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Singularity is free and open source container solution that has been created out of necessity, for scientific and application driven workloads. Singularity defines the "Mobility of Compute" concept as the ability to organize, create and maintain a workflow and be confident that the workflow can be executed on different hosts, operating systems (as long as it is Linux) and service providers. Being able to contain the entire software stack, from data files to library stack, and portably move it from system to system is true mobility.

Below are clarifications on various aspects of using Singularity.

Bound directories

The following directories are automatically bound and available from within each container:

  • /home
  • /scratch
  • /data
  • /shares
  • /sctmp

This is achieved by setting SINGULARITY_BINDPATH environmental variable for all users. The current setting is sufficient for the majority of cases.


We strongly recommend to keep the current settings. You could specify additional bind points if necessary. However, you should not redefine this list.

Default User

The default user within each container is the same the one you have on the cluster (i.e., your UZH Active Directory Account).


Due to permissions on ScienceCluster, you will need to use the -u argument with many of your Singularity commands as demonstrated below.

Building singularity containers

Building a container may entail actions that are not permitted on the login or compute nodes. However, this typically applies to containers built from custom definition files. If you are using an image from docker hub, you should be able to build it on ScienceCluster. We recommend to use an interactive session as building often requires more memory than available to users on the login nodes.

For example, you can create a rocker container with R and tidyverse packages as follows.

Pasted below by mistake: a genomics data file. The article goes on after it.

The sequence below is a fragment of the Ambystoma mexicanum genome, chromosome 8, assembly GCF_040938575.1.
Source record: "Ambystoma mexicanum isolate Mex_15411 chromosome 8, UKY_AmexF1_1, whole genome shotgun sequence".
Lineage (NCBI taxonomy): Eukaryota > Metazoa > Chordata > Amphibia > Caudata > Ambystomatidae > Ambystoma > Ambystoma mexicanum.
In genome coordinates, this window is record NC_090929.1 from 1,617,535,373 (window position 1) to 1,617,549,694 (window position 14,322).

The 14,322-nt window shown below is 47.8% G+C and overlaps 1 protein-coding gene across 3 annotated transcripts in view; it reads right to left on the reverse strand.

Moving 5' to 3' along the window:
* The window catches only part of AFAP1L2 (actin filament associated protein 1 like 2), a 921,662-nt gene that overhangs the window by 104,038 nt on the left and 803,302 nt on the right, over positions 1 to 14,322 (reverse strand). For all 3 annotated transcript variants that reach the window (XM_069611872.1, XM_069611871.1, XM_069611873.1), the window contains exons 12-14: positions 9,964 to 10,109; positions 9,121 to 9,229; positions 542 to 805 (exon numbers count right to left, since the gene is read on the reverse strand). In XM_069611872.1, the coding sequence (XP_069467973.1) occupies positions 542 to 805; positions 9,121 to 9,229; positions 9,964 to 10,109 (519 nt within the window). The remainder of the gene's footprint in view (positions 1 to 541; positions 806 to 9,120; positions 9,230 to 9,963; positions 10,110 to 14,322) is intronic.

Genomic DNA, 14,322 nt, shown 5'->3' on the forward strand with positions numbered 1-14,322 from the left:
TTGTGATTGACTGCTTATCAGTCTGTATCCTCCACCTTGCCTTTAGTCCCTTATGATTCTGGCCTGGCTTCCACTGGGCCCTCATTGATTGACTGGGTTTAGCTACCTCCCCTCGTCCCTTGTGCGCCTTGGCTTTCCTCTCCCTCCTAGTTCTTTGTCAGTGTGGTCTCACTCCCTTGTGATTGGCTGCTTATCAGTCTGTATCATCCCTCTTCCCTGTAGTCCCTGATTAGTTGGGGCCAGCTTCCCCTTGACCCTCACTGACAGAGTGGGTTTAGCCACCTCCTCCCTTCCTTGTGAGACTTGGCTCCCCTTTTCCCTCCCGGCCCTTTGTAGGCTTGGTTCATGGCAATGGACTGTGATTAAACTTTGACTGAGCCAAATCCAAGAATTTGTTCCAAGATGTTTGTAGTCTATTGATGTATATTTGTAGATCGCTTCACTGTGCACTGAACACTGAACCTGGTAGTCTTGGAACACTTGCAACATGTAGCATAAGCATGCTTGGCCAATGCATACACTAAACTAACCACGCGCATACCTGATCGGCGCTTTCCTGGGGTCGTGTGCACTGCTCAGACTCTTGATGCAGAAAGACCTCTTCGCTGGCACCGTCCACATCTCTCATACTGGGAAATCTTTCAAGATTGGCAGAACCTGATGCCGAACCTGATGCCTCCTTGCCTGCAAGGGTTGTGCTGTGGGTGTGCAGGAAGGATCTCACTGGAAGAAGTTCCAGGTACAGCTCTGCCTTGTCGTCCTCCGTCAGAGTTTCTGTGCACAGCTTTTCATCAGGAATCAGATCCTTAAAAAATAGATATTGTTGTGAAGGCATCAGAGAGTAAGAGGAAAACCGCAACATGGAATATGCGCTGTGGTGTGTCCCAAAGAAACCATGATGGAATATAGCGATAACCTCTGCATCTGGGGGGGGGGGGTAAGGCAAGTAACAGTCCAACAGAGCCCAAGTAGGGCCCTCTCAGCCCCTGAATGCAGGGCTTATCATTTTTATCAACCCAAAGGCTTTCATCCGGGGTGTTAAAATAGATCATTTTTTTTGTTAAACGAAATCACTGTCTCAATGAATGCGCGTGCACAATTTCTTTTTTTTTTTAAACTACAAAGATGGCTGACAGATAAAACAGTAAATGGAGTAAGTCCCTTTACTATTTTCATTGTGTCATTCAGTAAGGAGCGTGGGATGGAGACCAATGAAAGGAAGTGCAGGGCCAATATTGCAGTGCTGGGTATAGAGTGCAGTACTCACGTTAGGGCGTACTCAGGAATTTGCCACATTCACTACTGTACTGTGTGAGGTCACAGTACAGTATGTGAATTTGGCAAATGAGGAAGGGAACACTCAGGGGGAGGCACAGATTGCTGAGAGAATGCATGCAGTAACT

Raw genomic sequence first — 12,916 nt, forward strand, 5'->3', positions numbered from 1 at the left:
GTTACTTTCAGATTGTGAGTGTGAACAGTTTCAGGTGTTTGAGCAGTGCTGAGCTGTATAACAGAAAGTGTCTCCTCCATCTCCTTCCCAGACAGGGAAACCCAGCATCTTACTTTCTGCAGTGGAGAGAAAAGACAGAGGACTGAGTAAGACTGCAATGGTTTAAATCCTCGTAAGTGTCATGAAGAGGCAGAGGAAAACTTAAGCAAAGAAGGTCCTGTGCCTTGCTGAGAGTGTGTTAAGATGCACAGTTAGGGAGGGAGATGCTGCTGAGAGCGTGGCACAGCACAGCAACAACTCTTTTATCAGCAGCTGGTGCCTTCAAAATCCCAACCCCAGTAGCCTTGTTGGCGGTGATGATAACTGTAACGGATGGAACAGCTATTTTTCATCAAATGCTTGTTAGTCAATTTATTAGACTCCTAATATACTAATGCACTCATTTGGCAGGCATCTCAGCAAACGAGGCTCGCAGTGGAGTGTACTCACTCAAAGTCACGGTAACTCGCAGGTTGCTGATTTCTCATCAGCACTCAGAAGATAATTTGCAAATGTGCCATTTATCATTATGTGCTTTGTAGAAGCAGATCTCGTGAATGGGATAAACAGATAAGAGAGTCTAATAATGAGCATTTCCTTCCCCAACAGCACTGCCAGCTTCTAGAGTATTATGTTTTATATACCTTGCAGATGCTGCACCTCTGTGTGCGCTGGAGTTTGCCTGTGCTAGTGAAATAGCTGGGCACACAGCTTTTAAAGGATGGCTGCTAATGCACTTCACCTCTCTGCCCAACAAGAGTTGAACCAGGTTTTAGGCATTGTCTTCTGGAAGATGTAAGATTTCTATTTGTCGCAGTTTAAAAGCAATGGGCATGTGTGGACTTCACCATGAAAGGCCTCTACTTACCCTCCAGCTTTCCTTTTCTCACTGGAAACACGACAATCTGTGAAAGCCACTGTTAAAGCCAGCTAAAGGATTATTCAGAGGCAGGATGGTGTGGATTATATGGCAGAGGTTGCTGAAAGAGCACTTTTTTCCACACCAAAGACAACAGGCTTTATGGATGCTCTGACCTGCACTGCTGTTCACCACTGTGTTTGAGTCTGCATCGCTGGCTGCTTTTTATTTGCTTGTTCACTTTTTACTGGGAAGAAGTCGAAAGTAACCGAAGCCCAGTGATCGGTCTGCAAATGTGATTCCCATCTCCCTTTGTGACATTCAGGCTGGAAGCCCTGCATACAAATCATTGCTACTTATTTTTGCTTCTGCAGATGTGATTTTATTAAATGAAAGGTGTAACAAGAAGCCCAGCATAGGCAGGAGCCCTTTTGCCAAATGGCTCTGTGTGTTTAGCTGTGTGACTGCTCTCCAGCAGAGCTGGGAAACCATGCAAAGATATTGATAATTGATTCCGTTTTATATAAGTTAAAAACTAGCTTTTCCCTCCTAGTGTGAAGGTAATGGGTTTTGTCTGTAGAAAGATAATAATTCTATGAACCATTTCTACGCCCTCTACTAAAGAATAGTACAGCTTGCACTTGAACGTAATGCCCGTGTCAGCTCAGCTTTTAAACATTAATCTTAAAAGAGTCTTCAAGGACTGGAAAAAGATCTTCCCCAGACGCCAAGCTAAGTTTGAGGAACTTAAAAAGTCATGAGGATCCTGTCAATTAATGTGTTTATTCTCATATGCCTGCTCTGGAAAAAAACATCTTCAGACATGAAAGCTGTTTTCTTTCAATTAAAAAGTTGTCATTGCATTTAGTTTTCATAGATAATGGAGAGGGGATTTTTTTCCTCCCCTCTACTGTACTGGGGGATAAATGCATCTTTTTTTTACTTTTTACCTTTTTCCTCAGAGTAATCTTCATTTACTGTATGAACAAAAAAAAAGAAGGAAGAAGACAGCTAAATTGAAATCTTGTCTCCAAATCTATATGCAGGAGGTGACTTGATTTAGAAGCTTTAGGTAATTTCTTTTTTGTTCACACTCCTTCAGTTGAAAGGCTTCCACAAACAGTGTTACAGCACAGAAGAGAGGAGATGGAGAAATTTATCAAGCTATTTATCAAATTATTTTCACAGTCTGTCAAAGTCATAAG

srun --pty -n 1 -c 2 --time=00:30:00 --mem=7G bash -l
module load singularityce
singularity build --sandbox /data/$USER/tidyverse docker://rocker/tidyverse

The first command opens an interactive session. The second loads the singularity module. The final command builds the sandboxed container in /data/$USER/tidyverse. Please note that the container directory tidyverse will be in your data directory. If you save containers in your home directory, you will exceed your quota very quickly.

The --sandbox flag means that the container will be built in the form of a directory with files rather than a single file. The sandboxed containers should be preferred over the "single file", or more precisely unexpanded, containers such as sif files. Due to security reasons, singularity has to expand (sandbox) all unexpanded containers and this process may be quite slow. So, if you run multiple jobs using an unexpanded container, singularity will have to create a sandbox version for each job. This would not only make the jobs to run slower but also put a considerable strain on the cluster file systems.

If you need a specific version (tag) rather than the latest one, you can add it after the column.

singularity build --sandbox /data/$USER/tidyverse docker://rocker/tidyverse:4.3.1